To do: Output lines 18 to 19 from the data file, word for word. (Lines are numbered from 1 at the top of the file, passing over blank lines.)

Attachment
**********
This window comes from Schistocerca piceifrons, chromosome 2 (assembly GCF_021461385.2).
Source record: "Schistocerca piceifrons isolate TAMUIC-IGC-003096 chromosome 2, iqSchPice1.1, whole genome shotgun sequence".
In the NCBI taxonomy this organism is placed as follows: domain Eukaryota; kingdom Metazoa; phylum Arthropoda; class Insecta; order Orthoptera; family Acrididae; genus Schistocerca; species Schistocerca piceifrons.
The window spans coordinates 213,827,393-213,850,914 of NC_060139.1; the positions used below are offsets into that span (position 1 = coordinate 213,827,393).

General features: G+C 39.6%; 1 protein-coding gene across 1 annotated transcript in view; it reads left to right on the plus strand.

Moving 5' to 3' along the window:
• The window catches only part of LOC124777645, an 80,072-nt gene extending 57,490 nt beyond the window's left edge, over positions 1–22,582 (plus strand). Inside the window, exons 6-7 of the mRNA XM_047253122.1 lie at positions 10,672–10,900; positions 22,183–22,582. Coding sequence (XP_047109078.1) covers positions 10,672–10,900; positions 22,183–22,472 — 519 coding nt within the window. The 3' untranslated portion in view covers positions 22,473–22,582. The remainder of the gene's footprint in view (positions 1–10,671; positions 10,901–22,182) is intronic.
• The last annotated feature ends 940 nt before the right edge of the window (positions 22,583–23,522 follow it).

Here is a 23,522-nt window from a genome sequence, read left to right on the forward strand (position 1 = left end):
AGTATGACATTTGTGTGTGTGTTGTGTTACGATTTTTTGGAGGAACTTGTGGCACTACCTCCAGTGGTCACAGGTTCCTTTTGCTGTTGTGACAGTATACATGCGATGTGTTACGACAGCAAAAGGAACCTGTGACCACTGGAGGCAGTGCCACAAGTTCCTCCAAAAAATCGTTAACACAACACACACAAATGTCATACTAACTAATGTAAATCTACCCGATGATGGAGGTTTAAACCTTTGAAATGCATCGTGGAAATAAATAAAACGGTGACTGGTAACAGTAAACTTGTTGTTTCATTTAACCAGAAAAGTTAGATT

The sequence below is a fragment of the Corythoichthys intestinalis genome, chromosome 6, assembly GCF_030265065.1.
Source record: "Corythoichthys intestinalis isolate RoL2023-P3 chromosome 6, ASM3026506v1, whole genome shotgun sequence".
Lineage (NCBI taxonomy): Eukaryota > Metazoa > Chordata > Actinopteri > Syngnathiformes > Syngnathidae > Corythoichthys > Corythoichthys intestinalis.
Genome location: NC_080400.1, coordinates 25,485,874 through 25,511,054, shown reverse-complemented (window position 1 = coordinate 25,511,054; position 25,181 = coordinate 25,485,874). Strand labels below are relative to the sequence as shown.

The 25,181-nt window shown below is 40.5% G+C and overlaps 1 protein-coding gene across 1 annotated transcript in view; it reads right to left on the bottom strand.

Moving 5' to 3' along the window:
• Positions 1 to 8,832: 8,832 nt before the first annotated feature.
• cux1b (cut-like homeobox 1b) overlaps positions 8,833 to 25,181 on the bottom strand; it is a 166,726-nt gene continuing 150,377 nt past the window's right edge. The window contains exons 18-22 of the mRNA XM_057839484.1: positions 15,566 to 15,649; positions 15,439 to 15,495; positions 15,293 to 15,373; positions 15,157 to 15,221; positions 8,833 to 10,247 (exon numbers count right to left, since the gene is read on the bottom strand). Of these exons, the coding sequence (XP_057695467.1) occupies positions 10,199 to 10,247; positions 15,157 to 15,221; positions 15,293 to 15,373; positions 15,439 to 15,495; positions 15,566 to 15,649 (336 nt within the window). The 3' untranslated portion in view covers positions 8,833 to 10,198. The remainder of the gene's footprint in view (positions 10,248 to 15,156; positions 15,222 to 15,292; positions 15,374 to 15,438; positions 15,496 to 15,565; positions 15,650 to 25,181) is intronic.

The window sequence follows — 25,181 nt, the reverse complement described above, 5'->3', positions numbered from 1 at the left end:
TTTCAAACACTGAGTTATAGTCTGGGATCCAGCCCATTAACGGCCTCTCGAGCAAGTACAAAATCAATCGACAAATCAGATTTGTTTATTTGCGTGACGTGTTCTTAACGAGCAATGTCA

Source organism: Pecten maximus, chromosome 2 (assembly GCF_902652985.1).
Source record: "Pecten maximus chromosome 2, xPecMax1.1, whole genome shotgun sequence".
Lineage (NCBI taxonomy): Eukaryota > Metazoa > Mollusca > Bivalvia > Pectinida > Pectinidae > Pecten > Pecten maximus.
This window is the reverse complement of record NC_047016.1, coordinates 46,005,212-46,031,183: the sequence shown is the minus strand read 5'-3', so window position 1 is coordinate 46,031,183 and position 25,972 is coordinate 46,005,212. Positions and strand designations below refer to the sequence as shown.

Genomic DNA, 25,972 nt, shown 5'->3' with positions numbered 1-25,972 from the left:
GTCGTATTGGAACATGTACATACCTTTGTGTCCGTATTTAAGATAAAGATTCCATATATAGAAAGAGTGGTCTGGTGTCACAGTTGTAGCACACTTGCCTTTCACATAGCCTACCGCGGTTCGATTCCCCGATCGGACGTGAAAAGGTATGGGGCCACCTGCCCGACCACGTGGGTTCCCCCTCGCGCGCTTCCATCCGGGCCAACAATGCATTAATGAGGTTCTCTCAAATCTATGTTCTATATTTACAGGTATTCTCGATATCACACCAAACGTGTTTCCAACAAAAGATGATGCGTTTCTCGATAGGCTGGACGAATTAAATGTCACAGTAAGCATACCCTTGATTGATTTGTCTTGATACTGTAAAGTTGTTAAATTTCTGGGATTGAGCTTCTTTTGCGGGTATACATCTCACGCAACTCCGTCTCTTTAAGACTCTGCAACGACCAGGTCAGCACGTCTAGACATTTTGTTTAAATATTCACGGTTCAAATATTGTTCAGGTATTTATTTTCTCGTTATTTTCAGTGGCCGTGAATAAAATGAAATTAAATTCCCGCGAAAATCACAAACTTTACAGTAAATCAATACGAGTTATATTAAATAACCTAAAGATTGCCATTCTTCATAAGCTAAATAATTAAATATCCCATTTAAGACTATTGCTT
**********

• cux1b (cut-like homeobox 1b) overlaps positions 8,833 to 25,181 on the bottom strand; it is a 166,726-nt gene continuing 150,377 nt past the window's right edge. The window contains exons 18-22 of the mRNA XM_057839484.1: positions 15,566 to 15,649; positions 15,439 to 15,495; positions 15,293 to 15,373; positions 15,157 to 15,221; positions 8,833 to 10,247 (exon numbers count right to left, since the gene is read on the bottom strand). Of these exons, the coding sequence (XP_057695467.1) occupies positions 10,199 to 10,247; positions 15,157 to 15,221; positions 15,293 to 15,373; positions 15,439 to 15,495; positions 15,566 to 15,649 (336 nt within the window). The 3' untranslated portion in view covers positions 8,833 to 10,198. The remainder of the gene's footprint in view (positions 10,248 to 15,156; positions 15,222 to 15,292; positions 15,374 to 15,438; positions 15,496 to 15,565; positions 15,650 to 25,181) is intronic.

The window sequence follows — 25,181 nt, the reverse complement described above, 5'->3', positions numbered from 1 at the left end: